The American bison is the United States’ first national mammal! Its conservation is considered “one of the greatest conservation success stories of all time,” as specialists managed to grow the bison population from 635 to approximately 20,500 individuals!
How much do we know about these animals? Are they friendly creatures? What do they eat? How much do they poop? Can you believe that bison poop, and bovine poop in general, has been used as a heat source for hundreds of years? Check out this article to find out more!
What are bison?
The bison is North America’s largest mammal! Their history dates back as early as the 19th century when the territories between Alaska and Mexico hosted 60 million bison individuals! Over the years, though, their population had steadily declined. In 1889, only 635 bison were left.
But today, there are approximately 20,500 bison in the wild, thanks to human efforts to protect this species.
These animals are approximately 6 feet tall and 9–11 feet long. The European bison is taller than the American bison. An American bison can weigh 880–2,800 pounds, while a European bison weighs 1,800–2,200 pounds. The heaviest bison in captivity weighed 3,801 pounds, while the heaviest living in the wild weighed 2,800 pounds.
Their unique characteristic is that they have two large horns. Besides this, bison are very fast animals, reaching 40 miles per hour.
Bison are lazy, sociable mammals living in North America and Europe. A small bison herd lives in Russia. It’s worth mentioning that they’re sociable among each other, and humans are advised not to get too close to bison.
What do bison eat, and what eats them?
Bison are herbivorous animals. Their primary food source is grass, but they also feed on shrubs and tree vegetation. A bison’s diet must equal 1.6 of their body mass per day, approximately 24 pounds of grass. Otherwise, it will be malnourished.
The main bison predators are cougars, wolves, bears, and humans. Native tribes greatly “contributed” to the fact that the bison population declined rapidly centuries ago because they used them as a food source. Moreover, technological development and habitat loss further endanger this species.
What is bison poop called?
Bison poop is sometimes called “nik-nik,” a word borrowed from the Sioux language that uses this expression for all bovine droppings. Large, flat, dried American bison droppings are called “buffalo chips” or “meadow muffins.”
What does bison poop look like?
Like other bovine animals’ droppings, bison’s poop is greenish to blackish but becomes darker when it dries out. Bison droppings are round and fibrous, thanks to their vegetation-rich diet.
A bison can produce 10-12 quarts of poop and gallons of urine daily.
Bison poop vs. horse poop
Horses poop 4–12 times a day. Like bison poop, horse manure is green, brown, or black. On the other hand, their form differs from that of a bison. Horse poop consists of moist balls. They may contain shed cells, water, sand, or grit.
Bison poop vs. goat poop
Goat poop consists of hard, dark brown pellets. If seen from a distance, goat droppings may look green or black. They are oval-shaped. A goat poops 3-6 times a day.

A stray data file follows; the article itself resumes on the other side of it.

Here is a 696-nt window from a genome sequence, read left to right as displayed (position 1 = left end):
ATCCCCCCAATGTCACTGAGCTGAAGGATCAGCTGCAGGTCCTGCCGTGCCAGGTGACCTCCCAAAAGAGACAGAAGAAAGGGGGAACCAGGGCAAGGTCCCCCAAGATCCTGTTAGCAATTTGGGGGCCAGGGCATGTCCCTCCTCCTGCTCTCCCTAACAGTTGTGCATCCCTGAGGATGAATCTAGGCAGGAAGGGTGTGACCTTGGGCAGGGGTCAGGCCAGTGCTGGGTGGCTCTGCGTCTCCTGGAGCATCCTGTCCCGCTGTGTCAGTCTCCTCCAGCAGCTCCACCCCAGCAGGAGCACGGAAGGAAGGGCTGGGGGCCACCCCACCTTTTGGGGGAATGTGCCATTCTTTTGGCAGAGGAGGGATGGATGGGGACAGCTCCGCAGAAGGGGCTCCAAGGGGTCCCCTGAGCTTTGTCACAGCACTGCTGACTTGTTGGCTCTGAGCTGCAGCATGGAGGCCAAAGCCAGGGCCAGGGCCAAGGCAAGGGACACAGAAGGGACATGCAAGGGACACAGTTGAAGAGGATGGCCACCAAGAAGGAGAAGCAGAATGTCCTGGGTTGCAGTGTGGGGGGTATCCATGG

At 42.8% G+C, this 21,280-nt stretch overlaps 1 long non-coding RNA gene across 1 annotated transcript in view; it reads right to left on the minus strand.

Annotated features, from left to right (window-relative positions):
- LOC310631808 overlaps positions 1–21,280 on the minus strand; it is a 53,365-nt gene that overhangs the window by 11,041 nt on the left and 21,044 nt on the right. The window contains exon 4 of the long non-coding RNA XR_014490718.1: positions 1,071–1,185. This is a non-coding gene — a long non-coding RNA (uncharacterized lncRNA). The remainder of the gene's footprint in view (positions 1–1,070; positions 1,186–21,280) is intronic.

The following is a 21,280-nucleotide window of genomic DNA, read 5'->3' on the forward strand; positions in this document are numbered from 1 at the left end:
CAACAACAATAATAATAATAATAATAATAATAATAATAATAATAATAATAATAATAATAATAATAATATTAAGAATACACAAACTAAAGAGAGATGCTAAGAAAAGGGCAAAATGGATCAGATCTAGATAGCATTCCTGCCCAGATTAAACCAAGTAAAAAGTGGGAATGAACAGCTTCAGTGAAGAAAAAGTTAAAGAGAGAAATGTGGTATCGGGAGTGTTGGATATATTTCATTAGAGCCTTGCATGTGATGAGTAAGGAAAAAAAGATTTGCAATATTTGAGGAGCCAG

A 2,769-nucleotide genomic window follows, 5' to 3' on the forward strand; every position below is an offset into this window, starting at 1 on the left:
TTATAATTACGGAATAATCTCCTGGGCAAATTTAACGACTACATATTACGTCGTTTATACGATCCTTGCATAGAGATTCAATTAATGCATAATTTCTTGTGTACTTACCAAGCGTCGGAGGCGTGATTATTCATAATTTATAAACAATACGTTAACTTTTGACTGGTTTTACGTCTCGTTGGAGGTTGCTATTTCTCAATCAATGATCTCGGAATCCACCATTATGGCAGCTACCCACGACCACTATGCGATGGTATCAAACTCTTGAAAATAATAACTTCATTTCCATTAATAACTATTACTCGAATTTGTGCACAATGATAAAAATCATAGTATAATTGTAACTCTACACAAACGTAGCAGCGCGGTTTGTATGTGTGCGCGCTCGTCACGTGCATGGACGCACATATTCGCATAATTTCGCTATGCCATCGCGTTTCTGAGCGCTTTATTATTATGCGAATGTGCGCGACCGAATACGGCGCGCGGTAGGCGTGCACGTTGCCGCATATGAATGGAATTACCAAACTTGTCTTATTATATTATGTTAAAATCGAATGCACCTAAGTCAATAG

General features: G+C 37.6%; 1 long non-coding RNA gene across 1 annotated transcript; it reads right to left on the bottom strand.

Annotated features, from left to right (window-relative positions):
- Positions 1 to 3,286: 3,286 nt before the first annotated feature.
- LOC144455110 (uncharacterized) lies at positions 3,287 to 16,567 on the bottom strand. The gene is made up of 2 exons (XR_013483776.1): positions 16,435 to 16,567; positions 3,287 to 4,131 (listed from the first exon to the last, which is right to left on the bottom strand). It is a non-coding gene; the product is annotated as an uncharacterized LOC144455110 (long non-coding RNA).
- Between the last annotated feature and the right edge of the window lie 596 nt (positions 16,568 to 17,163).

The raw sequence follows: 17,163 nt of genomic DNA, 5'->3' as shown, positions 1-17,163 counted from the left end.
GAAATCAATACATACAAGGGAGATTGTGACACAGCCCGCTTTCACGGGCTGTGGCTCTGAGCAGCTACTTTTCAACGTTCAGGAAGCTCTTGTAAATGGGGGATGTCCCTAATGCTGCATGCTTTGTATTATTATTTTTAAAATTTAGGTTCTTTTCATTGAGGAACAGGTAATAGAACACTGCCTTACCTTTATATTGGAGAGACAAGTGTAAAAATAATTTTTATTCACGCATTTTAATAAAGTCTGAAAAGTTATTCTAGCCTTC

What does poop tell us about bison health?
Just like human poop tells a lot about a human’s digestive system health, bison droppings contain much information about the animal’s health. For example, if the poop is very loose and gray or misty-colored, the bison must be checked by a vet because it may be sick.
Blood in their dung may indicate that the animal has coccidiosis, while an intestinal tissue discharge flags salmonella.
Moreover, bovine droppings can tell a lot about the animal’s diet, whether it’s good or needs to be adjusted. If the poop doesn’t pile, the diet needs to be changed.
Too thick droppings may indicate that the bison’s diet lacks protein. If the “nik-nik” folds together, the bison gets too much protein.
Identifying the texture, form, and color of healthy bovine poop may save the life of a bison!
Is bison poop useful?
Bison poop, and bovine poop in general, have been useful as early as centuries ago when various people used it for cooking heat and warming up. How? They collected the dried “buffalo chips” and burned them.
Nowadays, bison poop is often used as an agricultural fertilizer. Many countries use bison poop to produce fuel. It is also useful in generating biogas (a mixture of gasses consisting of carbon dioxide, hydrogen sulfide, and methane, among others) that are used to produce electricity and heat.
The Massai people, a Nilotic ethnic group, living in northern Tanzania and central and southern Kenya, use bovine dung to repel mosquitoes by burning it. Another interesting use of bovine poop is to line the walls of rustic houses.
Moreover, cow dung is an excellent food source for numerous animal and fungus species.
Is bison poop dangerous?
Bison can get Bovine Viral Diarrhea from other bovine animals, and, in turn, they can spread it to other animals. This disease also affects elk, but it’s more harmful to cattle and bison, causing reproductive loss, slow growth, and even death. This disease is caused by a virus and can be of two types. Type 1 is less severe and causes fever, diarrhea, and poor appetite. Even if the animal gets well after being sick with bovine viral diarrhea, its immune system is weak, and the bison can get other diseases.
Fortunately, herds can be vaccinated against this disease. Bovine viral diarrhea does not affect people.
Is bison poop harmful to humans?
Bison poop isn’t usually harmful to humans, but, like with other animal droppings, it’s highly recommended to handle it with great care, as it may contain lots of bacteria and worms. People handling bison dung are advised to wear gloves and thoroughly wash their hands afterward.
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